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    I'm ok on the tilt as long as I don't have the blade fully raised and fully tilted. In that case, there is slightly less than 3/4" clearance between one of the capacitor covers and the plane of the saw's table top. If worse comes to worse I can create a gouge to accomodate it in the underside of the outfeed table top. I don't expect it to be a problem though since it wasn't a problem with my previous outfeed table.

    I also found out today that I may be able to get some old work surfaces from my work this week which might work well for the top. The health and safety director says we have to clean out the off-site storage unit. Apparently old furniture stacked 8' high is unsafe?

    Here are a couple pictures related to my previous post. Oh, I also started working on getting my router mounted in my extension table. If you look closely you can see how to repair the OOPS! that occurs when the set screw comes out of the bearing retainer and allows the bit to dig into the template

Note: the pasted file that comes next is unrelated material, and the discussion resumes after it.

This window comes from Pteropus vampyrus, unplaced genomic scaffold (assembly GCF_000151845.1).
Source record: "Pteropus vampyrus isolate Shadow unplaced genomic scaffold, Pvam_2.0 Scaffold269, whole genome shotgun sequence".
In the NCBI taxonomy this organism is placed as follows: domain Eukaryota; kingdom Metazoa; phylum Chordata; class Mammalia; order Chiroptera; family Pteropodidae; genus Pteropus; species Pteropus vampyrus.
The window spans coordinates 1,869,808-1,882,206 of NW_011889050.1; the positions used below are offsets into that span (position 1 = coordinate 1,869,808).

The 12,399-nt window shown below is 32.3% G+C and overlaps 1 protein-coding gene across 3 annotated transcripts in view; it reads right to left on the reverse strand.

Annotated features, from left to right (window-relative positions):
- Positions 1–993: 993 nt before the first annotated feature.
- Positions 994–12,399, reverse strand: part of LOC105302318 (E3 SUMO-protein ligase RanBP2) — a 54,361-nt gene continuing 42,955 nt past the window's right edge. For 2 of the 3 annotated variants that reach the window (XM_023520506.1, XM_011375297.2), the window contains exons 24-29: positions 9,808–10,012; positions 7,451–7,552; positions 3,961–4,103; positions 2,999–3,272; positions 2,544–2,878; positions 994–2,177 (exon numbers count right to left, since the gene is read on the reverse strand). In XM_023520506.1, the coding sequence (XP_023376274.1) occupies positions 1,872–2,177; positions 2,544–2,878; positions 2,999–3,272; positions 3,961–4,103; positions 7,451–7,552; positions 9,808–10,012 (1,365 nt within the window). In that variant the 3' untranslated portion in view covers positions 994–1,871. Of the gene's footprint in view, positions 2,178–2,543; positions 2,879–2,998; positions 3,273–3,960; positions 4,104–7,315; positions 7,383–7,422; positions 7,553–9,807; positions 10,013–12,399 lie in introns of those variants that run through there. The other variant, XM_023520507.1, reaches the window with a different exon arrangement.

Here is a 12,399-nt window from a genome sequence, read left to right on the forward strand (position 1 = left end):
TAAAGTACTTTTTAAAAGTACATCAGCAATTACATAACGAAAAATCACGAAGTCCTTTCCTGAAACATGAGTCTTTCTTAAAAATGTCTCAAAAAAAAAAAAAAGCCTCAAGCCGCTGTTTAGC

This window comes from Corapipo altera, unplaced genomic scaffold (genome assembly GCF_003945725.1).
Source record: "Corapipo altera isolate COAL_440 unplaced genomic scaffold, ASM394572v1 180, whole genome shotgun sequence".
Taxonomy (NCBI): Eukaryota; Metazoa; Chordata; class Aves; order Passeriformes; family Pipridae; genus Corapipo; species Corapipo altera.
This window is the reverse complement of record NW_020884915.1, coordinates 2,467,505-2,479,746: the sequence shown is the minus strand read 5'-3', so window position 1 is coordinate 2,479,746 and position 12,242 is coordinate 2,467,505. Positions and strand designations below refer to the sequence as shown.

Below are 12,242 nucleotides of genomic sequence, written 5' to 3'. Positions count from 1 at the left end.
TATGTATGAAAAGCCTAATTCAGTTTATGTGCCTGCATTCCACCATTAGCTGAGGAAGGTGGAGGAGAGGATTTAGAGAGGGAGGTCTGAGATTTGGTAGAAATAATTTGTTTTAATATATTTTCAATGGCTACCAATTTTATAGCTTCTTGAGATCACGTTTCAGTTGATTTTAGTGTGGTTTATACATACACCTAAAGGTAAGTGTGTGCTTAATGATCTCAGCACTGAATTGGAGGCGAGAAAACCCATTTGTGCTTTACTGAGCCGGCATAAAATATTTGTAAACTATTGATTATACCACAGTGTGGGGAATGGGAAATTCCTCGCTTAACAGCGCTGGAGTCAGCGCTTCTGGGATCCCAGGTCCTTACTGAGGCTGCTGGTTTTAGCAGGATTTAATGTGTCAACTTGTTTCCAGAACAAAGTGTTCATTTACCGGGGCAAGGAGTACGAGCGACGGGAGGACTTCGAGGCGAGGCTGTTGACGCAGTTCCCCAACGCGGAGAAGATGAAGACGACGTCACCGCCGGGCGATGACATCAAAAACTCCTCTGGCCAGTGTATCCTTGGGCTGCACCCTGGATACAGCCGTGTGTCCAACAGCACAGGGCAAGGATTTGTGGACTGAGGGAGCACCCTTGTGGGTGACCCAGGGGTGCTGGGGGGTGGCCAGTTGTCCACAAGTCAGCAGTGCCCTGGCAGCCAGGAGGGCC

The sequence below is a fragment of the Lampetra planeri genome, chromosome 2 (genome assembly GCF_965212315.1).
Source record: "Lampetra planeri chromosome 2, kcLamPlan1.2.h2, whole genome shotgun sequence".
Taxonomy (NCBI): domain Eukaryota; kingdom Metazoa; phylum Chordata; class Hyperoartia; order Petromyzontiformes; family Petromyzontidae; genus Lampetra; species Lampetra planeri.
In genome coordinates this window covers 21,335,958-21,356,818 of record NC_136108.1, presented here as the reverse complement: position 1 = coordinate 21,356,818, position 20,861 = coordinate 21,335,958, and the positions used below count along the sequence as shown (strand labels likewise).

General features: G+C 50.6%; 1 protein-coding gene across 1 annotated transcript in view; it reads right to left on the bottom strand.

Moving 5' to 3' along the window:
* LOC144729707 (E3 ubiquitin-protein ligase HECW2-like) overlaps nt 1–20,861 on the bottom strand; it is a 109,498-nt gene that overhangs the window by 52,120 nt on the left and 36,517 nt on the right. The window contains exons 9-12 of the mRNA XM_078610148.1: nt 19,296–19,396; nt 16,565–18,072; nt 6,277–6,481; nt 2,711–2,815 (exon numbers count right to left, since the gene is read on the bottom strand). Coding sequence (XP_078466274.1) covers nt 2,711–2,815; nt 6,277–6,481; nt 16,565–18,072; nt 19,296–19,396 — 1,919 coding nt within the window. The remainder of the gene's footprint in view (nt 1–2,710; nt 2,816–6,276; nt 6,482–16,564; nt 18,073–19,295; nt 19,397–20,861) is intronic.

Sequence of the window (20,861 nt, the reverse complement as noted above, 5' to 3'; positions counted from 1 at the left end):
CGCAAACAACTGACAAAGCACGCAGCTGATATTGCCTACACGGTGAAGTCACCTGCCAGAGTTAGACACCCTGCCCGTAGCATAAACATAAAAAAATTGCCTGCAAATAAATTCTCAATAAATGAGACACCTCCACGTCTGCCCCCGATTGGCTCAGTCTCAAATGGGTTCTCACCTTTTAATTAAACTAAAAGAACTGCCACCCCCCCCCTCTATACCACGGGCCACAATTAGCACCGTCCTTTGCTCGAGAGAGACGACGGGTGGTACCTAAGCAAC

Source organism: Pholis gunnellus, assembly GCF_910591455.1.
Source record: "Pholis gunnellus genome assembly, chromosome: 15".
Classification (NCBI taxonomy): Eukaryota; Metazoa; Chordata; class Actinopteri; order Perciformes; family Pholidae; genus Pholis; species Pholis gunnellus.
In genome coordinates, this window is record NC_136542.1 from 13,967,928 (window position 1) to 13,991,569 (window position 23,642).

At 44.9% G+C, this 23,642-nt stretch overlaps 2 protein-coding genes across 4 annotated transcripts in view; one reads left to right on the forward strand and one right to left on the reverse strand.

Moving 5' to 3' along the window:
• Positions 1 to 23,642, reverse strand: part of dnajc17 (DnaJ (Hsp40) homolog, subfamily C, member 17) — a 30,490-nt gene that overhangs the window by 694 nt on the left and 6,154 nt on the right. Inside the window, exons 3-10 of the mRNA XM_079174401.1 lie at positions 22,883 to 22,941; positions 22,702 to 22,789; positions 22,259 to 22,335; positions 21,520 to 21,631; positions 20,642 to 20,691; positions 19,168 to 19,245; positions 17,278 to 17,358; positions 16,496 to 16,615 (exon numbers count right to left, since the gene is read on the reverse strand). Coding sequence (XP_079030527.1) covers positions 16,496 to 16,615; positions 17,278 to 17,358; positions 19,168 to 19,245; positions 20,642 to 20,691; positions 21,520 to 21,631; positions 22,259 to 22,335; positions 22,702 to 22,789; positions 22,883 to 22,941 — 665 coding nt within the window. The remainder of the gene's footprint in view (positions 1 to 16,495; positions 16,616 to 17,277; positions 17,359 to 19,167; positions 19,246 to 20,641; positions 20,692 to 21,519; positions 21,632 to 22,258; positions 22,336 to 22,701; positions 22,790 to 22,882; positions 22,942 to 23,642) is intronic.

7. #7
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    Quote Originally Posted by Matt Meiser View Post
    If you look closely you can see how to repair the OOPS! that occurs when the set screw comes out of the bearing retainer and allows the bit to dig into the template
    When I built my router table the same thing happened to me. I really check the set screws now.

    The center bar that you added looks good. That should do it.

  8. #8
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    Quote Originally Posted by Steve Ash View Post
    Good advice was given on making sure the tilt won't get in the way, wish I'd have had it when I made mine.

    ...of course it was right in the way when I tilted the arbor.
    How do you think "I" came up with that suggestion, Steve? I did find that a "HF" Sawzall was a good adjustment tool though.

  9. #9
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    I finished up the outfeed table today. The top is 3/4" MDF with some clearance-sale laminate. I used some heat sensitive edge banding to dress up the top a little.

    I also mostly built my router fence today. Just need to add some dust collection.

  10. #10
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    Neat job Matt! In fact, your whole setup is neat. Allen